May 22nd 2022: James Sibley

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Ruth chapter 3: Finding Rest

We are going to consider what it means to find true rest. What does it mean to rest in your everyday life? Is it to do nothing? I can only have restful rest if I can fully switch off. For rest to be restful, you have to know that things are being taken care of. True rest comes from a settled security, knowing that things are ok, things are taken care of.

As we look at rest in this chapter, let’s recap what has taken place. The book of Ruth opens with Naomi and Elimelech, her husband and their two sons in Bethlehem. There’s a famine in that land. Whether rightly or wrongly, they go to the land of Moab to look for food. While they are there, their two sons get married to women from Moab. In time, Elimelech and both of their sons pass away. So, we are left with Naomi, Ruth and Orpah, her two daughters-in-law. In time, Naomi hears that the famine has stopped in Bethlehem, her homeland. She makes the decision to return. She sets out on her journey with her two daughters-in-law following after her. She then decides to send them back, telling them that there is no point in them coming with her. Orpah returns back to her homeland in Moab. Ruth, after whom the book is named, decides that she wants to leave her homeland, wanting to commit her future to her mother-in-law, as well as to Naomi’s God. She says in chapter 1, “You God shall be my God.”

In chapter 2, these two widows are in a very vulnerable position, with no-one to help them, no-one to look after them. In that time and culture, it was a difficult position to be in. We see that Ruth seeks to go out to find food and sustenance for Naomi and herself. God’s sovereignty leads her into the fields of Boaz. As the harvest goes on, she is able to collect lots of food. This leads to where we are now, in chapter 3.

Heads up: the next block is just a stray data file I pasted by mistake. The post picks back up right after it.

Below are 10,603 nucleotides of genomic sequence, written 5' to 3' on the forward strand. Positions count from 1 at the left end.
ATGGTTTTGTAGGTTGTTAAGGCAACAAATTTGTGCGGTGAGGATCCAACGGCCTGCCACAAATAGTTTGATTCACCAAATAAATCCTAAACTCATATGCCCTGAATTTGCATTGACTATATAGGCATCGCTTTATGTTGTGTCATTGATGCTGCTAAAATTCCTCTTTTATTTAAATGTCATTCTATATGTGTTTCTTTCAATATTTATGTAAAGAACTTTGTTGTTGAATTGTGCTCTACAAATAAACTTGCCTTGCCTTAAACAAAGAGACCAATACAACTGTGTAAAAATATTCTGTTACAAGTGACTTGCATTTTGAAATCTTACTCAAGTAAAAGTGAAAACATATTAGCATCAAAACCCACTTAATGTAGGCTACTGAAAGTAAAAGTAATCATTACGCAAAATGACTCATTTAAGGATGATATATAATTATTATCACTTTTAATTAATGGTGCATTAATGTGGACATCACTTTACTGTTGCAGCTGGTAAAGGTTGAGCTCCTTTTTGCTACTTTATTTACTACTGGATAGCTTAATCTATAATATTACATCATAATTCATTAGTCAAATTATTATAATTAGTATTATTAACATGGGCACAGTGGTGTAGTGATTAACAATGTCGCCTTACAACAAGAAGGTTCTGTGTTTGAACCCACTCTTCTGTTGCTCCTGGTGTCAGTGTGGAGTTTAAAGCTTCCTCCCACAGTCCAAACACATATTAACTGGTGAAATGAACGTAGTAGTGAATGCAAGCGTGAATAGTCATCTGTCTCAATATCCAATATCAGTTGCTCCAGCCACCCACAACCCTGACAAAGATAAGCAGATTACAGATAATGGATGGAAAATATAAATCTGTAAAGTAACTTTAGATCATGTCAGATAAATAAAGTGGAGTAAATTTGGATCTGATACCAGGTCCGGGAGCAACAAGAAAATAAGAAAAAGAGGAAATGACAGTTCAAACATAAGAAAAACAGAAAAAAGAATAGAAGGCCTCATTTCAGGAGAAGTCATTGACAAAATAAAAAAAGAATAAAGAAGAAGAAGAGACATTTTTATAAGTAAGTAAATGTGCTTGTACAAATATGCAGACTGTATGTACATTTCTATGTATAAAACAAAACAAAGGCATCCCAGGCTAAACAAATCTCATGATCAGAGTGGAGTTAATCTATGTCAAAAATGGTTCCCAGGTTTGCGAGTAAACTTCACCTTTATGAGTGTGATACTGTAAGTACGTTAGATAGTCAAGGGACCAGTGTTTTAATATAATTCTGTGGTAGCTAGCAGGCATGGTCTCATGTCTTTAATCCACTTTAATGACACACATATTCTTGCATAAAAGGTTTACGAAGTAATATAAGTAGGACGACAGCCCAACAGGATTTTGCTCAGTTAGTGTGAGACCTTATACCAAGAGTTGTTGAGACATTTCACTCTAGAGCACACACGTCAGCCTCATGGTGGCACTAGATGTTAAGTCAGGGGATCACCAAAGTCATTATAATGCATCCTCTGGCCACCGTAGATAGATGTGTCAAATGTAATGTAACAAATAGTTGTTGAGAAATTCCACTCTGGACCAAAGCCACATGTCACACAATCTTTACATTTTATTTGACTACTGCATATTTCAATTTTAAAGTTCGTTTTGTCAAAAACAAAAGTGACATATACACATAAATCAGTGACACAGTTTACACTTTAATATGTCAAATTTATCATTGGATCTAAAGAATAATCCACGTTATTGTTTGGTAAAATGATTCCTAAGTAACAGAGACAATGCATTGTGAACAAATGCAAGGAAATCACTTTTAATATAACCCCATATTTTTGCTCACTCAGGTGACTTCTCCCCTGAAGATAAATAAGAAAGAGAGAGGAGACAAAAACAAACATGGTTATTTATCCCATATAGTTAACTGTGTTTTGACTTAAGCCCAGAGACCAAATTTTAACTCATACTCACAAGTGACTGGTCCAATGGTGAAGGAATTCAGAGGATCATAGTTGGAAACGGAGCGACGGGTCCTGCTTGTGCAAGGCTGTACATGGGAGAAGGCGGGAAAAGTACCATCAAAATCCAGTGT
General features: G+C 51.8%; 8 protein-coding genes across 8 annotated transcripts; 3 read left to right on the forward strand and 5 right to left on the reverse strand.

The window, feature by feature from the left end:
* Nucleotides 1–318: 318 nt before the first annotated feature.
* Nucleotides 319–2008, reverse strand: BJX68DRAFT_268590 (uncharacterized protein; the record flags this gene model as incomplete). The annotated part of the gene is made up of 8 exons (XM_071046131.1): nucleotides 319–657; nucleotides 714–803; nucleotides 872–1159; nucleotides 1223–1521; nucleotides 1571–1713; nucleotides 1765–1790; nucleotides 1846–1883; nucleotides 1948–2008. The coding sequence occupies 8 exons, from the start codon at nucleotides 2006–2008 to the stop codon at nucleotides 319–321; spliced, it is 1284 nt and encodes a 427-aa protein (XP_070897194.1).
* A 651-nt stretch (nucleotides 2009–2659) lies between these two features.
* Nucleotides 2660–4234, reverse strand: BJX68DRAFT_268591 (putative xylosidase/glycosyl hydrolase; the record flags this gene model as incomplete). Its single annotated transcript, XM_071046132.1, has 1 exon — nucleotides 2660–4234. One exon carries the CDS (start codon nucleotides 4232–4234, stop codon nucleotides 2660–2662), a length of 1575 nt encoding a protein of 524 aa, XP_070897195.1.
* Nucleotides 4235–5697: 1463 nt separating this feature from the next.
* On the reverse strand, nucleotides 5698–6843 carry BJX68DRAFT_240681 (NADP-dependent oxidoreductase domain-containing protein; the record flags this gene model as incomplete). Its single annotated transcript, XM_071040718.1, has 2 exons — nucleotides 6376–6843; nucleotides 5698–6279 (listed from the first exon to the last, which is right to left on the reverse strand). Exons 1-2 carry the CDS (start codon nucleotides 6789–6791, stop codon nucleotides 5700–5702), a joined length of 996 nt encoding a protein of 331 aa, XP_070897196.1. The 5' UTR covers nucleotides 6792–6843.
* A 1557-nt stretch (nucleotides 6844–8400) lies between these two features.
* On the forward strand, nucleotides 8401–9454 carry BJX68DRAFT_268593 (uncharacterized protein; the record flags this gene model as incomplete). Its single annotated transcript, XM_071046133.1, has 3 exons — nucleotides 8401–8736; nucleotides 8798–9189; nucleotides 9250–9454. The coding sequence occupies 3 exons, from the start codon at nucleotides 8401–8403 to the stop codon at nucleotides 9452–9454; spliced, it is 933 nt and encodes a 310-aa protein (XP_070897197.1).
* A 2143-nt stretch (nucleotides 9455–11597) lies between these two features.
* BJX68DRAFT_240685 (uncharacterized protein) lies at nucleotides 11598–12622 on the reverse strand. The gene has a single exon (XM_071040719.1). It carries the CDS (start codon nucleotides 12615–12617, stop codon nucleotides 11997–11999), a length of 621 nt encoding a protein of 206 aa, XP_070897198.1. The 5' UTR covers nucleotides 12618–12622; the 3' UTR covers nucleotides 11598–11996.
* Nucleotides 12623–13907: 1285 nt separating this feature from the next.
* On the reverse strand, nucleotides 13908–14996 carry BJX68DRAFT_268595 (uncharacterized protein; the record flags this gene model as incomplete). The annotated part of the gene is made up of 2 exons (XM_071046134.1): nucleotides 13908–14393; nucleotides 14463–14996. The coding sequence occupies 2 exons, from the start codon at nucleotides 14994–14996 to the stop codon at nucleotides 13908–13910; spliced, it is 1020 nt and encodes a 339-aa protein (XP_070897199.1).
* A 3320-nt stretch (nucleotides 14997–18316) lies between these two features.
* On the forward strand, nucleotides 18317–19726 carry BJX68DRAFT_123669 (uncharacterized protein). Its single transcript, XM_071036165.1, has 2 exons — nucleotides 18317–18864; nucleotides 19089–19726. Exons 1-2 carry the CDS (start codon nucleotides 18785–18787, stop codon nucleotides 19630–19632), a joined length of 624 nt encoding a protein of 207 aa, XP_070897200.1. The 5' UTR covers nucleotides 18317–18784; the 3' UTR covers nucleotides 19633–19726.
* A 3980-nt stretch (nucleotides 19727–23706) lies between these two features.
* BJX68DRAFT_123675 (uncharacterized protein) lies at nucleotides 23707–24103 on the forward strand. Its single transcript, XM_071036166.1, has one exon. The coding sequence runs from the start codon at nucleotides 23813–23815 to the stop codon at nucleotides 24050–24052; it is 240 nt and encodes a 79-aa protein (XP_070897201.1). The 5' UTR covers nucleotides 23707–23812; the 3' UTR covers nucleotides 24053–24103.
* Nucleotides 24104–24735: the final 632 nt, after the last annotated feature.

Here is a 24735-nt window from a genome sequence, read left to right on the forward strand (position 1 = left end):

Chapter 3 opens with Naomi now turning to Ruth saying, My daughter, should I not seek rest for you, that it may be well with you?” (Ruth 3:1). Naomi wants to find rest for Ruth. The harvest is drawing to an end. Whilst their most immediate need for food has been met, there is still a question mark over their situation that Ruth and Naomi find themselves in. What are they going to do when the food runs out? Where would their long-term security come from? What if another famine came? What would they do?

Previously in the book it was Ruth who had taken the initiative but now Naomi steps in, looking to find rest for her daughter-in-law. Now that the harvest is drawing to a close, they are able to direct their energies elsewhere, to this deeper need, the need of rest, the need of long-term security for themselves.

Before, when Ruth was working in Boaz’s fields, they had a brief interaction. But it seems that no further meetings had taken place between Ruth and Boaz. We often like to romanticise the book of Ruth, of their eyes meeting across the field as they progressively fall in love. But that doesn’t seem to actually happen in reality; it seems they haven’t communicated since that first interaction. Boaz gives no indication of realising what is about to unfold. He doesn’t seem to realise that he was able to offer Ruth and Naomi long-term security. It might be that Ruth was still in mourning. The text does not make this clear.

Naomi makes this proposal, “Is not Boaz our relative, with whose young women you were? See, he is winnowing barley tonight at the threshing floor. Wash therefore and anoint yourself, and put on your cloak and go down to the threshing floor, but do not make yourself known to the man until he has finished eating and drinking. But when he lies down, observe the place where he lies. Then go and uncover his feet and lie down, and he will tell you what to do.”  And she replied, “All that you say I will do.” (Ruth 3:2-5).

Naomi’s proposal is to get Boaz to resolve their situation by providing for Ruth a home and a family. The way that Naomi has planned for this to happen is for Ruth to sneak into the threshing floor, to uncover Boaz’s feet and then for her to wait and see what Boaz would say. Ruth readily agrees to this plan, which might be a little bit surprising because this is a bold plan. It’s a potentially dangerous plan. It’s a reputationally risky plan.